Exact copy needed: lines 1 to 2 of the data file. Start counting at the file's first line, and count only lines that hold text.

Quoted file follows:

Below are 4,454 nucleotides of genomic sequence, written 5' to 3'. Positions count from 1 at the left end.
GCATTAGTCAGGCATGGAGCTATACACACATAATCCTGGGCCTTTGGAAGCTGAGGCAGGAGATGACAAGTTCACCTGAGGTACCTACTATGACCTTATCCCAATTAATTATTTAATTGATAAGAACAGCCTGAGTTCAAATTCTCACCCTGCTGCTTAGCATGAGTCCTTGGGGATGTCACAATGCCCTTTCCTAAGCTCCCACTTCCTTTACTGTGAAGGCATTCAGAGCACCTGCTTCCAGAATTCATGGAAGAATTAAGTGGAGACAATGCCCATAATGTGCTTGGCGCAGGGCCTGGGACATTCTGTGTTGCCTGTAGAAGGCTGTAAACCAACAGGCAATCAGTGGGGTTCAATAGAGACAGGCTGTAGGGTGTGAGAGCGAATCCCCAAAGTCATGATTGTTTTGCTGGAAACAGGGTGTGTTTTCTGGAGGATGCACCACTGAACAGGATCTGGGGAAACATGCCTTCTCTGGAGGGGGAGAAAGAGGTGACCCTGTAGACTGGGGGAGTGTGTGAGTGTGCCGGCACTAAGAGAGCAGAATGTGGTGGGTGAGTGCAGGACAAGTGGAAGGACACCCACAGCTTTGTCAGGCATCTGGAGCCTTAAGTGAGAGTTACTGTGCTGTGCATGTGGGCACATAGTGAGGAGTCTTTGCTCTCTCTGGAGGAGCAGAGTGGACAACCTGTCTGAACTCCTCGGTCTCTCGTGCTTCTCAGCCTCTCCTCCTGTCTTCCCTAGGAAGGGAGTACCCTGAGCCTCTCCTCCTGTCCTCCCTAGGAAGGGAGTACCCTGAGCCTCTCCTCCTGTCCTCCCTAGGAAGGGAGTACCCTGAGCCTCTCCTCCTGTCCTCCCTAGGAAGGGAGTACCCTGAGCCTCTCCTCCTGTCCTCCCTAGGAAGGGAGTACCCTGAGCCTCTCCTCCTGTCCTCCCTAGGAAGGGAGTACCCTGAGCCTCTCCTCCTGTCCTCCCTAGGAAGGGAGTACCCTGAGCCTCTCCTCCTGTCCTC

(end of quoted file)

Below are 4,454 nucleotides of genomic sequence, written 5' to 3'. Positions count from 1 at the left end.
GCATTAGTCAGGCATGGAGCTATACACACATAATCCTGGGCCTTTGGAAGCTGAGGCAGGAGATGACAAGTTCACCTGAGGTACCTACTATGACCTTATCCCAATTAATTATTTAATTGATAAGAACAGCCTGAGTTCAAATTCTCACCCTGCTGCTTAGCATGAGTCCTTGGGGATGTCACAATGCCCTTTCCTAAGCTCCCACTTCCTTTACTGTGAAGGCATTCAGAGCACCTGCTTCCAGAATTCATGGAAGAATTAAGTGGAGACAATGCCCATAATGTGCTTGGCGCAGGGCCTGGGACATTCTGTGTTGCCTGTAGAAGGCTGTAAACCAACAGGCAATCAGTGGGGTTCAATAGAGACAGGCTGTAGGGTGTGAGAGCGAATCCCCAAAGTCATGATTGTTTTGCTGGAAACAGGGTGTGTTTTCTGGAGGATGCACCACTGAACAGGATCTGGGGAAACATGCCTTCTCTGGAGGGGGAGAAAGAGGTGACCCTGTAGACTGGGGGAGTGTGTGAGTGTGCCGGCACTAAGAGAGCAGAATGTGGTGGGTGAGTGCAGGACAAGTGGAAGGACACCCACAGCTTTGTCAGGCATCTGGAGCCTTAAGTGAGAGTTACTGTGCTGTGCATGTGGGCACATAGTGAGGAGTCTTTGCTCTCTCTGGAGGAGCAGAGTGGACAACCTGTCTGAACTCCTCGGTCTCTCGTGCTTCTCAGCCTCTCCTCCTGTCTTCCCTAGGAAGGGAGTACCCTGAGCCTCTCCTCCTGTCCTCCCTAGGAAGGGAGTACCCTGAGCCTCTCCTCCTGTCCTCCCTAGGAAGGGAGTACCCTGAGCCTCTCCTCCTGTCCTCCCTAGGAAGGGAGTACCCTGAGCCTCTCCTCCTGTCCTCCCTAGGAAGGGAGTACCCTGAGCCTCTCCTCCTGTCCTCCCTAGGAAGGGAGTACCCTGAGCCTCTCCTCCTGTCCTCCCTAGGAAGGGAGTACCCTGAGCCTCTCCTCCTGTCCTC